The deadline to complete your PharmCAS application is December 1. As long as you’ve submitted your PharmCAS application by December 1, we will allow you until January 15 to complete your supplemental application.


Have any other questions about the supplemental application? Let us know.

Apply now – don’t wait!

The 2016-2017 PharmCAS application has now been open one month. We have a rolling admissions process, which means we’ve begun reviewing verified PharmCAS applications.

Once you complete and submit your PharmCAS application, it takes PharmCAS 4-6 weeks to verify your application. Then, PharmCAS releases your application to our School for viewing. Allow us up to one week to process your application, and then we will send you an email with instructions to begin our supplemental application.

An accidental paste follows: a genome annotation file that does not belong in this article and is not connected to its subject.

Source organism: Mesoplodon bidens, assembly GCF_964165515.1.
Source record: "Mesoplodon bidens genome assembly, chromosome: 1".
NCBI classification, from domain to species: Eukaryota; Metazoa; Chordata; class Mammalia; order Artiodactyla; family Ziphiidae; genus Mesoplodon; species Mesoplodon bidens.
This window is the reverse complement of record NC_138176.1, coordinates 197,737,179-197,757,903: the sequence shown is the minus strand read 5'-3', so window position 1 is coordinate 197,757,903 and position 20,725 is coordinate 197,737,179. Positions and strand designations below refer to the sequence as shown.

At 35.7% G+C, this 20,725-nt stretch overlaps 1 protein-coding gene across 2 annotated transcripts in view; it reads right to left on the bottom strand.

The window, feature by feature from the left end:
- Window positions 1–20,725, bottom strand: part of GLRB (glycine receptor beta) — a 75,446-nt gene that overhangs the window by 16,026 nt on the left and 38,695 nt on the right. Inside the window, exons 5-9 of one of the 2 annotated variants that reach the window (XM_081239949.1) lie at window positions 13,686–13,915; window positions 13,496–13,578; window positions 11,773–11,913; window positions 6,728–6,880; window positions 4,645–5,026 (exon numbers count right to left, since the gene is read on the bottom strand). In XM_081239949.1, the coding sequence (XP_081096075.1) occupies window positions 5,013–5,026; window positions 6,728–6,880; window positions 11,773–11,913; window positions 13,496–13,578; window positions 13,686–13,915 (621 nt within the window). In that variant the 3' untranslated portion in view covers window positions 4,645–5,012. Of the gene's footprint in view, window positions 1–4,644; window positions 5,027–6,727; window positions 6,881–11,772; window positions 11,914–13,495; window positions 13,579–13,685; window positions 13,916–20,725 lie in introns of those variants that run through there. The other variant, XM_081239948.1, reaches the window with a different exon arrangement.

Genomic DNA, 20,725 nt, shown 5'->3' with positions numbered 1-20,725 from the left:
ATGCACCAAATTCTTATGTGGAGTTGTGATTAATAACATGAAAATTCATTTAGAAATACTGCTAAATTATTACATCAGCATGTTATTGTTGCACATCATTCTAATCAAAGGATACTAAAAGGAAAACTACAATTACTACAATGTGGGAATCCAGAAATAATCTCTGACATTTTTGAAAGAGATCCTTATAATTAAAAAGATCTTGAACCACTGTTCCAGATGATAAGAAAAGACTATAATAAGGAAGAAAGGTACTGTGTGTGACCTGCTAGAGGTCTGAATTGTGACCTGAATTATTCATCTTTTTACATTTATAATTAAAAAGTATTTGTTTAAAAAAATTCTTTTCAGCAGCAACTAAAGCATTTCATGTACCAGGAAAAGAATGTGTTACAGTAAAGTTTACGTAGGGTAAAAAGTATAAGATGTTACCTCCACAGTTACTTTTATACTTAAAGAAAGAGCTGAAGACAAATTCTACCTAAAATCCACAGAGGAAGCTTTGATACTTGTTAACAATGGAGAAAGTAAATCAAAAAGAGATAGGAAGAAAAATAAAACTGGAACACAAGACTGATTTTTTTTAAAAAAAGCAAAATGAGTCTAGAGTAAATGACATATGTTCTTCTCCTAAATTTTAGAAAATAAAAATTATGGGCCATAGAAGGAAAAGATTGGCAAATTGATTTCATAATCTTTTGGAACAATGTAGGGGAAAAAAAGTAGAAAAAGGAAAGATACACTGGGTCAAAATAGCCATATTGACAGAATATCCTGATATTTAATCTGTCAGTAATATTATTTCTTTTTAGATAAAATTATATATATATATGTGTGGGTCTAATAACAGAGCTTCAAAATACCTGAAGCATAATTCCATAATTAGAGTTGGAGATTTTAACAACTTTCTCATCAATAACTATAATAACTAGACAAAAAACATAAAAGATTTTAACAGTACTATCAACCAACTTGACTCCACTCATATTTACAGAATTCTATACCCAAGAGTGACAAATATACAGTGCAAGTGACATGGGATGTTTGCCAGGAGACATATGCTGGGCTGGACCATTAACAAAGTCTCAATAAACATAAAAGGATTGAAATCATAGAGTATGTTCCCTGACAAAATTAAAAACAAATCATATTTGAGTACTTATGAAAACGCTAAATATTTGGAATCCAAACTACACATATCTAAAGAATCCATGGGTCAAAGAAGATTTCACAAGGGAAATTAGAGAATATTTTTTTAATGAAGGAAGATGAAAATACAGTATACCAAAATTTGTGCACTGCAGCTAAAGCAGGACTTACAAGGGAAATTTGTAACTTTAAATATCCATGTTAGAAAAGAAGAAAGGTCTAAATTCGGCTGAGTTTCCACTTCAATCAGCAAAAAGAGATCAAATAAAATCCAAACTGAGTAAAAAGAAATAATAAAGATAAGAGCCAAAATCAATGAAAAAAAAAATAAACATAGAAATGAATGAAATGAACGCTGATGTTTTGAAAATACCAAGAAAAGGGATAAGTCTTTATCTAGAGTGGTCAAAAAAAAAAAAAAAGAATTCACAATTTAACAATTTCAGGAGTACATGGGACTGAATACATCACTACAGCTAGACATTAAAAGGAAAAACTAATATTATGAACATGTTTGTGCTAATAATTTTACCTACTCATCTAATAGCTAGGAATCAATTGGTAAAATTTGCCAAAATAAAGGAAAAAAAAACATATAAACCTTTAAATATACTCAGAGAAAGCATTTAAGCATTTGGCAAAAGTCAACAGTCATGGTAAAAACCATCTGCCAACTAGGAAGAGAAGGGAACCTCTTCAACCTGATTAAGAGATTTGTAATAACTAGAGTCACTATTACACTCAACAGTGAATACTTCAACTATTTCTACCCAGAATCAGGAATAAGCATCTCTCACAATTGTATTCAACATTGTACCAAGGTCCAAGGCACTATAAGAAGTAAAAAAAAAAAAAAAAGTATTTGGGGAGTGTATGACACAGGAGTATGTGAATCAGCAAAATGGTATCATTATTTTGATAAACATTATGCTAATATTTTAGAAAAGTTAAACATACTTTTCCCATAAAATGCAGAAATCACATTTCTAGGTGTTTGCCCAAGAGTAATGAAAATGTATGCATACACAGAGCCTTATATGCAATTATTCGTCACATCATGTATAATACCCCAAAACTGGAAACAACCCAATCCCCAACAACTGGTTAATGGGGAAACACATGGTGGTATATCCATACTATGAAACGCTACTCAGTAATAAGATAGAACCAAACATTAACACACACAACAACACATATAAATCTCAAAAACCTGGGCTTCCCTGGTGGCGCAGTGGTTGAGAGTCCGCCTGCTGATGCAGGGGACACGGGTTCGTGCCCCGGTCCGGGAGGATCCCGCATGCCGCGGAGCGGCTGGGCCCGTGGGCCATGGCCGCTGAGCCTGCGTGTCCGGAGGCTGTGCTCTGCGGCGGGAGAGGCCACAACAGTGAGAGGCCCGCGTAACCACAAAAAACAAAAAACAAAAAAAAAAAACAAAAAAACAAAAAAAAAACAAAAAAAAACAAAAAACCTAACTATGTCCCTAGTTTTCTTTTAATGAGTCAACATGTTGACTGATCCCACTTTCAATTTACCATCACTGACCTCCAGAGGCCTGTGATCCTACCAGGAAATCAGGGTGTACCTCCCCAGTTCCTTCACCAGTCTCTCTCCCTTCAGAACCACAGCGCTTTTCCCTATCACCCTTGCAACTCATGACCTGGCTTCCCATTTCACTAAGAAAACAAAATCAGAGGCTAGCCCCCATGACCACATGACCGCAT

As we get closer to the December 1 deadline, we receive more and more applications, so apply now!

 

Advice from our application readers

We use independent application readers to read and evaluate PharmD applications. After wrapping up application review this past year, I asked our application readers to share their application advice for prospective applicants. 


Outside of PCAT/grades, what makes an application strong or stand out positively?

A strong essay and strong letters of recommendation.